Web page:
The Story of One Village's Sacrifice from 1914 to 2003
Author: Clive Aslet
Publisher: Penguin UK
Ivor Roberts-Jones (1913 - 1996) was one of the finest sculptors working in Britain during the twentieth century. This book is the first in-depth study of this compelling artist who was responsible for the magisterial statue of Sir Winston Churchill which stands in London's Parliament Square. It incorporates a wealth of new research and never before published images of the artist's fascinating and wide-ranging output, including his numerous major public works - such as a haunting figure of controversial painter Augustus John in Fordingbridge, Hampshire, and the doomed World War I poet Rupert Brooke in Rugby, Warwickshire. It also provides the first detailed examination of Roberts-Jones's standing as one of Britain's greatest portrait sculptors for whom a wide array of impressive personalities sat. Finally it explores his significant achievement as a sculptor of wild animals and his lifelong fascination with depicting the blind and visually impaired.
The Sculpture of Ivor Roberts-Jones
Author: Jonathan Black
Publisher: Philip Wilson Publishers
One day, a small bundle of letters was found in a flea market. Kept together for one hundred years, these few letters tell of one teenage boy, Percy, and his girl, Kitty. This is a story of 1918, and of young people caught up in war, and of the war itself. It is a true story. Percy Edwards was conscripted into the Royal Welsh Fusiliers in 1918. Trained at Sniggery Camp near Liverpool, he was sent to the front, aged just 18. Percy's letters were few and his words sparse and immature, but they are very powerful. Tragically, he was to die of his wounds three weeks after his arrival. Percy: A Story of 1918is a unique book. Built around the words of a Young man from Wales, its narrative is constructed from surviving documents, war diaries, accounts of battle, and newspapers. It is an accurate picture of the war of 1918, a true story of one soldier representing the bigger picture. Written by historian Peter Doyle in prose that is accessible to young readers, it is illustrated by Tim Godden, renowned illustrator of the war. What Percy brings is an authentic testimony of the final year of the Great war, through the eyes of one young man. Percy's story is typical of the last year of the war, when the British Army fielded a conscript army of 18 year olds. It was this army that would go on to win the war.It is also a story of the contribution of Wales to the Great War.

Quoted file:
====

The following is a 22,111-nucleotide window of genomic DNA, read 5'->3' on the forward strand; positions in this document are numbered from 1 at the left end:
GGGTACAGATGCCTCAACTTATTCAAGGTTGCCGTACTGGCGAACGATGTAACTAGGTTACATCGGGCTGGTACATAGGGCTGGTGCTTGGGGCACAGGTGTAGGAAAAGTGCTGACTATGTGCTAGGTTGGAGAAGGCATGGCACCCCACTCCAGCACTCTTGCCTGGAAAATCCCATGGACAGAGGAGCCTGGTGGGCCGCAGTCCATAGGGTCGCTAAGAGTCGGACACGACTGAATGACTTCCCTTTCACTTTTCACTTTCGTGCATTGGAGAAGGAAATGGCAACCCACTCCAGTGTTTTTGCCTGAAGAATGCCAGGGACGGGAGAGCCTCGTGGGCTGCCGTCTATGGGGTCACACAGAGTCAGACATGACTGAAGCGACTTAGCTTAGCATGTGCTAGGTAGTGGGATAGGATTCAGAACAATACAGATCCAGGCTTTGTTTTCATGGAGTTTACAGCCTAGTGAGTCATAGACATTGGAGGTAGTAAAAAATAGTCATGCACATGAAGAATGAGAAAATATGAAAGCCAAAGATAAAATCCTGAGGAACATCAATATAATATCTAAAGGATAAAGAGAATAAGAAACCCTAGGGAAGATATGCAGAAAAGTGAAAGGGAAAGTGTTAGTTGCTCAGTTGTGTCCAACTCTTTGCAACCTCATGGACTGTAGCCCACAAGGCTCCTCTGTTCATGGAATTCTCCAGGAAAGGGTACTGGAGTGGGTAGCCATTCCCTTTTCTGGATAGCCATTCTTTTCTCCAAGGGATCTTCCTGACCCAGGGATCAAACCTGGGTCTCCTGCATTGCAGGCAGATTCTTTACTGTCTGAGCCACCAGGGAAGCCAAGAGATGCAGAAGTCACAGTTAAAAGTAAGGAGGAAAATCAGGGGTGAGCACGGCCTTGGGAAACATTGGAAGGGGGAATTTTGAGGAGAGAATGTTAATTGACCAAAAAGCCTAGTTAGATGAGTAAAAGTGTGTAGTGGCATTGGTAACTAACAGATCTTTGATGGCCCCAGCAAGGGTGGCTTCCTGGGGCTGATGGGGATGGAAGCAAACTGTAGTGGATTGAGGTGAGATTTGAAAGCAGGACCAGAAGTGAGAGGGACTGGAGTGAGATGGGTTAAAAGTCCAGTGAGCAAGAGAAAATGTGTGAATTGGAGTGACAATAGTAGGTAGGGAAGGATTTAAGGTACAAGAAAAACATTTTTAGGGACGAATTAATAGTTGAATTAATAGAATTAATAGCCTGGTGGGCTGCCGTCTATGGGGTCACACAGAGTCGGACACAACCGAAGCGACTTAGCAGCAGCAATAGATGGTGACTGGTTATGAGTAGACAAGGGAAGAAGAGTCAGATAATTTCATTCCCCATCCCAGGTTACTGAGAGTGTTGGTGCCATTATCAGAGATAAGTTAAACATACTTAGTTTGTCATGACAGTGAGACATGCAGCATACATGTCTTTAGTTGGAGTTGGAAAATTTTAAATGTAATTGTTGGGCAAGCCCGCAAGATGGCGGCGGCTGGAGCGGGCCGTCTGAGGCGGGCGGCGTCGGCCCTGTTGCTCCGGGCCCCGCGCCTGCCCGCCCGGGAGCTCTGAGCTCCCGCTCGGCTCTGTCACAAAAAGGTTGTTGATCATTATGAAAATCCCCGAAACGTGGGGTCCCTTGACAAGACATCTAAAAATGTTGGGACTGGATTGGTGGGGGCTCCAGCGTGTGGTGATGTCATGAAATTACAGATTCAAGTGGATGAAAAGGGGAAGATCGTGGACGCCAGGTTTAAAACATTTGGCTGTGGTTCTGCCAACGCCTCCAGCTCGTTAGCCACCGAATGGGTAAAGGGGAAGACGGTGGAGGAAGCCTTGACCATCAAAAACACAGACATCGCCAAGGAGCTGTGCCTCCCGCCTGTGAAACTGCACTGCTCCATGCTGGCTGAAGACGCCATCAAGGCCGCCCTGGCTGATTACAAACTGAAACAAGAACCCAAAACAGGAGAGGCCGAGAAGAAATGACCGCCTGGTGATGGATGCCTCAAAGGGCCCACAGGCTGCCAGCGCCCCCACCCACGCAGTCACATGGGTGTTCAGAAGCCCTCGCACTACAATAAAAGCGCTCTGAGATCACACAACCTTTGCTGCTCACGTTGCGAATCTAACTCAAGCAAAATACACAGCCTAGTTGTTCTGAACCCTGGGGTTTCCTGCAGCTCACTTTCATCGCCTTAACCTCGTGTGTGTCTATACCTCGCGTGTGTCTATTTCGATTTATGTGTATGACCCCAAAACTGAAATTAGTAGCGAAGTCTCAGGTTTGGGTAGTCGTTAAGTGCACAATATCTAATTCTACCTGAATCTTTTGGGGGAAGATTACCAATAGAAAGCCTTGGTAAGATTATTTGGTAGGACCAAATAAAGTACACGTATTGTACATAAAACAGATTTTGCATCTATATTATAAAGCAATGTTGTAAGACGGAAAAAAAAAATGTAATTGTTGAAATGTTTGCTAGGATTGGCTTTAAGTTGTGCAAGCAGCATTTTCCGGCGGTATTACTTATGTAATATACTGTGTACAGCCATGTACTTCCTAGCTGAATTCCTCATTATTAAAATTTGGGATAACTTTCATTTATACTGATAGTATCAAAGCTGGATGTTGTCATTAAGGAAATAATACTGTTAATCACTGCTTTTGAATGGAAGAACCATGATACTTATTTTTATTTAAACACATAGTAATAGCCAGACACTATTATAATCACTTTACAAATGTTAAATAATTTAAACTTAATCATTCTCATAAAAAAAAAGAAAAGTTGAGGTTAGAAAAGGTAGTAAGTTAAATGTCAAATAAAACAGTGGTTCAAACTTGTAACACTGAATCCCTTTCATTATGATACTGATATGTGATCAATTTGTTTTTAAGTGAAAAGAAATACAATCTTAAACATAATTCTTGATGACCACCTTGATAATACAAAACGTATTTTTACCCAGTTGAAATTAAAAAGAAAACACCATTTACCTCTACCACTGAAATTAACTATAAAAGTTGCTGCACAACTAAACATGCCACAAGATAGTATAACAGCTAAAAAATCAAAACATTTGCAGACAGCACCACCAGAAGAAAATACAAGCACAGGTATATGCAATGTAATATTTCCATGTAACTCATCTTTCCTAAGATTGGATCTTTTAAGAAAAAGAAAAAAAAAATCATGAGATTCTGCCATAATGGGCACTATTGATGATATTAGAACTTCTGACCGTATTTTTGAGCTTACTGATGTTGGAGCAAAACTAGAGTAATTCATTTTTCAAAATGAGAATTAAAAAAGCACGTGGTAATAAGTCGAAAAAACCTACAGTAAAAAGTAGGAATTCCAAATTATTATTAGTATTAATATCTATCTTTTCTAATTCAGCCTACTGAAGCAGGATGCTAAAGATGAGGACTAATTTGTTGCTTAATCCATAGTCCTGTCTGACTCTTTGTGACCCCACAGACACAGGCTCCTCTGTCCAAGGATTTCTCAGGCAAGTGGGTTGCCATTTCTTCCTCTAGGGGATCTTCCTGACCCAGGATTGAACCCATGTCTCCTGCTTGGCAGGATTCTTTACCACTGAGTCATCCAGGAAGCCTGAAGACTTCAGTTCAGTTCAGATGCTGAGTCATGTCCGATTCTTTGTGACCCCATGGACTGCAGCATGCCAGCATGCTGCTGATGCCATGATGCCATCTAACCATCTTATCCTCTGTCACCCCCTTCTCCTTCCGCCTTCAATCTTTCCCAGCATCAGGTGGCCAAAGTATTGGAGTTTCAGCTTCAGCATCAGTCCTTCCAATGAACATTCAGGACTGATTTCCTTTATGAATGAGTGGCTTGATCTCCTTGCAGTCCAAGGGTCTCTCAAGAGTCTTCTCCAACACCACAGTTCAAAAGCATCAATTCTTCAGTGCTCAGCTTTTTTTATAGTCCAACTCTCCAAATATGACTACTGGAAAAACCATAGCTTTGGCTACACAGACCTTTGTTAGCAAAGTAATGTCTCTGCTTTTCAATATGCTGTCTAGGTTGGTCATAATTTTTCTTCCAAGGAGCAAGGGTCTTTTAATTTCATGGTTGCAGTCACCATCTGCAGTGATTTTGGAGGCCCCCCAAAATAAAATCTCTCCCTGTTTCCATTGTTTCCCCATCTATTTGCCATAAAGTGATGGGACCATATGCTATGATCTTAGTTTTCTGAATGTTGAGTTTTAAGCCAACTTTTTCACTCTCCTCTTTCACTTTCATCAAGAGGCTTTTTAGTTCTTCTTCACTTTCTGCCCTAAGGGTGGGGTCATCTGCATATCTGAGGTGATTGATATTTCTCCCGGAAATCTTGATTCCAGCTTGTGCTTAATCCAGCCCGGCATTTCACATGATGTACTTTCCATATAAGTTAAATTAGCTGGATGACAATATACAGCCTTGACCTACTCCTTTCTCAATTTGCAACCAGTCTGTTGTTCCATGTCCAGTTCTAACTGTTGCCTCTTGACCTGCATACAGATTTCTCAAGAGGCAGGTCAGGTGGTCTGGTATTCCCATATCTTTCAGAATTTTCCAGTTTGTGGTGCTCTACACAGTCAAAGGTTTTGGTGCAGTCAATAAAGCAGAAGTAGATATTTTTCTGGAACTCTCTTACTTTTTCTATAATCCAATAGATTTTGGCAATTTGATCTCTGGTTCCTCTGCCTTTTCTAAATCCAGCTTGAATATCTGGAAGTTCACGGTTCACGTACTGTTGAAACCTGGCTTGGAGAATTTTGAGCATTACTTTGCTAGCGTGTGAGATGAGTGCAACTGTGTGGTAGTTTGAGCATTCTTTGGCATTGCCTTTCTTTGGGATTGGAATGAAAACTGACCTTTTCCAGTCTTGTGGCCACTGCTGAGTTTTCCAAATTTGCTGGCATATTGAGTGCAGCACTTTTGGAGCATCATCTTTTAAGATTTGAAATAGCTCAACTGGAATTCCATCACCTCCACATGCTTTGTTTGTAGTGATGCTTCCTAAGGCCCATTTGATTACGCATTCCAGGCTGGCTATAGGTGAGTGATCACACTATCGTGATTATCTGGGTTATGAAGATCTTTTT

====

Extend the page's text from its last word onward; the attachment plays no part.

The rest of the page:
Author: Peter Doyle
Category: World War, 1914-1918
Drummer Richard Bentinck of the 23rd of Foot (Royal Welch Fusiliers) was a rarity: he survived many sanguinary experiences and recorded his adventures. His writings provide an evocative portrait of an ordinary soldiers perception of living with one of the most experienced Napoleonic infantry battalions. He was discharged in 1823 for ill health, but lived a full life, dying in 1878 as an old man. Jonathan Crook has meticulously researched his ancestors life, finding unpublished first-hand accounts from Bentinck of desperate conflict across the globe, from Copenhagen to Martinique, throughout the Peninsular Campaign and culminating at the battle of Waterloo. These accounts are drawn from interviews that Bentinck conducted with a journalist just before his death. The title of the book is taken from the Battle of Aldea de Ponte: Wellington identified a tactical vulnerability and called for infantry to conduct an immediate manoeuvre. On being informed that the 23rd of Foot was best disposed, he smiled and said, Ah, the very thing, demonstrative of his hard-earned confidence.
The Memoirs of Drummer Bentinck, Royal Welch Fusiliers, 1807-1823
Author: Jonathan Crook
Publisher: Frontline Books